Overall, it seems that the Debt Relief Package for Farmers announced by the government is highly ambiguous – a sort of a desperate pre-election populist measure and would contribute to nothing in terms of addressing the farmer’s crisis, let alone solving it. Commenting on the loan waiver scheme, the director of the National Centre for Agricultural Economics and Policy Research (NCAP), PK Joshi said, “It is clear that to some extent it is good for few farmers in the short run. But what is the guarantee that such a situation would not arise again.” Others feel that a low-cost input farming coupled with better returns for farmers can be the ultimate solution.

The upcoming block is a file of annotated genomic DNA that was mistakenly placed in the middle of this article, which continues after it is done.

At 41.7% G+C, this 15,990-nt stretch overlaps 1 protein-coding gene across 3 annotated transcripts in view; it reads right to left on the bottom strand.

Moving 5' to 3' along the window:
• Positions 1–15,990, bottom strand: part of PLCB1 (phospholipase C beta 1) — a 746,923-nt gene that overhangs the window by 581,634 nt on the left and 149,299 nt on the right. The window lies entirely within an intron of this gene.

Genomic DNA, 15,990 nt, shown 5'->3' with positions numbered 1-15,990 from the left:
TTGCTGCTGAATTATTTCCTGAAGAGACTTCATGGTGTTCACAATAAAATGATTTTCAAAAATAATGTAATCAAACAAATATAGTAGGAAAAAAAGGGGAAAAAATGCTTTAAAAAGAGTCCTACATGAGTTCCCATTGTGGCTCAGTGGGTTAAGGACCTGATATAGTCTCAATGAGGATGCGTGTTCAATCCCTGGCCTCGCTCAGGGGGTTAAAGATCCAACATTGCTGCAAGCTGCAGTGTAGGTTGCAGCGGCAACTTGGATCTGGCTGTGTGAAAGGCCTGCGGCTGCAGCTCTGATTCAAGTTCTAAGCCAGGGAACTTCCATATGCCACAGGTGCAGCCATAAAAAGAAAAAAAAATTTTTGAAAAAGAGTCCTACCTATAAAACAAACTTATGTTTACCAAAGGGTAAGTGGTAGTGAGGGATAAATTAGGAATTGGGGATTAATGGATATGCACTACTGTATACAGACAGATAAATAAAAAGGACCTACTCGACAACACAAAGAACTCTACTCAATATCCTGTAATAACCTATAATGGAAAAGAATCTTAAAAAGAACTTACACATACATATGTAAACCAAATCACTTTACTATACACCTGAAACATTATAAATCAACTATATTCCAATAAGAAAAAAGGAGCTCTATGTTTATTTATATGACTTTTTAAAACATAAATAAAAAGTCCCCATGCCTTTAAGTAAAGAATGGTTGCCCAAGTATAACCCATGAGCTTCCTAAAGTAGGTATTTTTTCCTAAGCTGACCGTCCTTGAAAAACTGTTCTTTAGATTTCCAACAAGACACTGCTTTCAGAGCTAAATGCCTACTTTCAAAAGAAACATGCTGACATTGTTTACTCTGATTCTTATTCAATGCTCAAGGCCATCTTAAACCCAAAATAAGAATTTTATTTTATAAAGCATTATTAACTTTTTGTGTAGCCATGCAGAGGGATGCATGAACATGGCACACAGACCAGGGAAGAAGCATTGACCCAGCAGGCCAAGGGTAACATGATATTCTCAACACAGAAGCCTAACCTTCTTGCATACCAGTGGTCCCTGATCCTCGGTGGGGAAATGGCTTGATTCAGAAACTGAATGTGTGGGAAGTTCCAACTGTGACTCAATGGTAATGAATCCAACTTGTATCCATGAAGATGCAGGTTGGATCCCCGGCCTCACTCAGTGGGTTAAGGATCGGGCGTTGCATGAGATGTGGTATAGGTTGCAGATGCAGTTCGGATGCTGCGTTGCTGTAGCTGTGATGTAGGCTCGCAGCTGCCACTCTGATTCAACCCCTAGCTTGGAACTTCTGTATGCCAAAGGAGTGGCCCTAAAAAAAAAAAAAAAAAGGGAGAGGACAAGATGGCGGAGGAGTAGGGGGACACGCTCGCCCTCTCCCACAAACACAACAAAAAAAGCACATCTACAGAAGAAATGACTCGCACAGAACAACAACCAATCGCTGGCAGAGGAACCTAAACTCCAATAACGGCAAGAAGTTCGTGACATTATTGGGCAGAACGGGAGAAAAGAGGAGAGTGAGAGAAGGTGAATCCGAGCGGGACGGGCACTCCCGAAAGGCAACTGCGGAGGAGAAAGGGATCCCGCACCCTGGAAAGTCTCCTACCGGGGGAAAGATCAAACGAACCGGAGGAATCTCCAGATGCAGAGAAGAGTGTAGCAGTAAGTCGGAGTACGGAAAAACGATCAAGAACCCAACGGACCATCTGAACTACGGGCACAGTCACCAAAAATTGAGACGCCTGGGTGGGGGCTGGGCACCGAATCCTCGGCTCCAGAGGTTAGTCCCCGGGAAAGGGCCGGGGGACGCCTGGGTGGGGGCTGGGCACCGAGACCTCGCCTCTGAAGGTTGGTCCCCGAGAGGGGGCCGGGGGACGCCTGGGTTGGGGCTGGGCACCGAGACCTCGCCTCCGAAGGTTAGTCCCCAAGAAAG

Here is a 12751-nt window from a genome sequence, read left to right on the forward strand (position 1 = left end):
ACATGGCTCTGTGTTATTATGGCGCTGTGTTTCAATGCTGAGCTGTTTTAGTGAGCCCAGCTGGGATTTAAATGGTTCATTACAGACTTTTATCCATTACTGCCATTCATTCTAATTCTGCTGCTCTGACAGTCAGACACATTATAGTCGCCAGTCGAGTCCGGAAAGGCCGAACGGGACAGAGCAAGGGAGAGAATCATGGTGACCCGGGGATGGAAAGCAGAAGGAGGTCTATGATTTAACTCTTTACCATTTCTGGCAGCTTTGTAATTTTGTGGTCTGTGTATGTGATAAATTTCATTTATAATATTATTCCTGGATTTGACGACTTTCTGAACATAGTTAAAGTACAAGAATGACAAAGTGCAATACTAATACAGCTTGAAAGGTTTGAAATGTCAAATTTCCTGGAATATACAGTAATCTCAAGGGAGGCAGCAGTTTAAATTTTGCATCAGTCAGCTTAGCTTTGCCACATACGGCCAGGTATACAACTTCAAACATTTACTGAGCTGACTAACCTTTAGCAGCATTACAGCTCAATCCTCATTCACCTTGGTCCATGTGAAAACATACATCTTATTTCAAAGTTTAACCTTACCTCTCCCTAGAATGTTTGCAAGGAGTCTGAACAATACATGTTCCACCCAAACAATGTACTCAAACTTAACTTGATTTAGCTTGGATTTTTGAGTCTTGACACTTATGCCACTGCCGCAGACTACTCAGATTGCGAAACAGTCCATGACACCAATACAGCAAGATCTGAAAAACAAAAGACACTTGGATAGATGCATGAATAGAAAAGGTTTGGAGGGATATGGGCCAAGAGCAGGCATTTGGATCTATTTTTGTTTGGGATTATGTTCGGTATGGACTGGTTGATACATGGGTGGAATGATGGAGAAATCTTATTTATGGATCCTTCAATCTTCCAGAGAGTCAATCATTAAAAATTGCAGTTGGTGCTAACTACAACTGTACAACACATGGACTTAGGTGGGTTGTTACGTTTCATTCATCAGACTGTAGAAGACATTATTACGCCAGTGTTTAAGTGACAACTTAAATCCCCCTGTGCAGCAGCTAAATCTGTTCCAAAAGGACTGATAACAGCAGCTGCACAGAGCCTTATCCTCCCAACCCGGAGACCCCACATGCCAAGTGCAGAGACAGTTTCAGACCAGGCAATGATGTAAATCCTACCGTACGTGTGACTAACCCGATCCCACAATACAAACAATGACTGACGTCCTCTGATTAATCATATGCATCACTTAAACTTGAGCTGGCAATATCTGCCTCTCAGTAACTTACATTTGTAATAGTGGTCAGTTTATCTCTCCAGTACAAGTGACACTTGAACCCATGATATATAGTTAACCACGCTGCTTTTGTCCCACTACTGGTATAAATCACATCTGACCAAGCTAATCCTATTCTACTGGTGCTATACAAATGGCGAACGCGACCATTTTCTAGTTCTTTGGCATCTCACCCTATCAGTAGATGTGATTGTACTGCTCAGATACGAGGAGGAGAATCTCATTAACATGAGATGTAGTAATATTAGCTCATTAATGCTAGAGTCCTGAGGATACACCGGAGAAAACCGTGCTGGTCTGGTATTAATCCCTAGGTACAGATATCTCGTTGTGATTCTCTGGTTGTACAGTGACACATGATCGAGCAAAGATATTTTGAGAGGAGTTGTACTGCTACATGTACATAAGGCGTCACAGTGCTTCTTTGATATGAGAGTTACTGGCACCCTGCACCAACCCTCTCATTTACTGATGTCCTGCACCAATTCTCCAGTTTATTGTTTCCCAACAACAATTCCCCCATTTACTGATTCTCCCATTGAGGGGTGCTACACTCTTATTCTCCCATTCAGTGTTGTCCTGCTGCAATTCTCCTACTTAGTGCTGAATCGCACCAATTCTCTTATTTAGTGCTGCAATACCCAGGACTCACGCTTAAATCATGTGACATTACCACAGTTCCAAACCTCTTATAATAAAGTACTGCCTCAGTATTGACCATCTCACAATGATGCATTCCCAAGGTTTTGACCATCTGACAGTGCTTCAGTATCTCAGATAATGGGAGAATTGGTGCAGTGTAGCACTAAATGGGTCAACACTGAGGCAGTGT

For sure, the crisis is accentuated on one hand with the larger corporate interests in agriculture and the resultant usage of costlier seeds, fertilisers, pesticides, etc. and the volatility of the prices in the international markets. Between1990-91 and 1995-96, chemical fertilizer costs increased by113% and pesticides by 90%, whereas the wholesale price of wheat went up only 58%. Minimum Support Prices for all crops, except sugar, were 38% to 50% lower than the actual cost of production. It is no wonder that India’s ‘National Commission on Farmers’ recently reported: “40% of Indian farmers would like to leave farming if it is possible to do so”. This summarizes the enormity of the present agricultural crisis and the challenge facing the nation: how to safeguard agricultural incomes or provide alternative livelihood support to a quarter billion people who are potential future economic and ecological refugees – uprooted by mounting farm production costs and a rapidly degrading natural resource base. In such a scenario, what we need from the state is not a populist approach but, a comprehensive financial package to deal with the current crisis including each and every section of the distressed poor farmers and an overhaul of the existing financial policies that contribute to such crisis. Evidently, this entails a radical rethinking of the existing agrarian practices and walking in the opposite route to the one prescribed by the multilateral financial institutions and the trans-nationals that have high interests in the agricultural sector in terms of seeds, fertilisers, pesticides, etc. No piecemeal solution can stem the rot, rather a holistic resolution of the problems and the contradictions are imperative to eliminate the crisis.....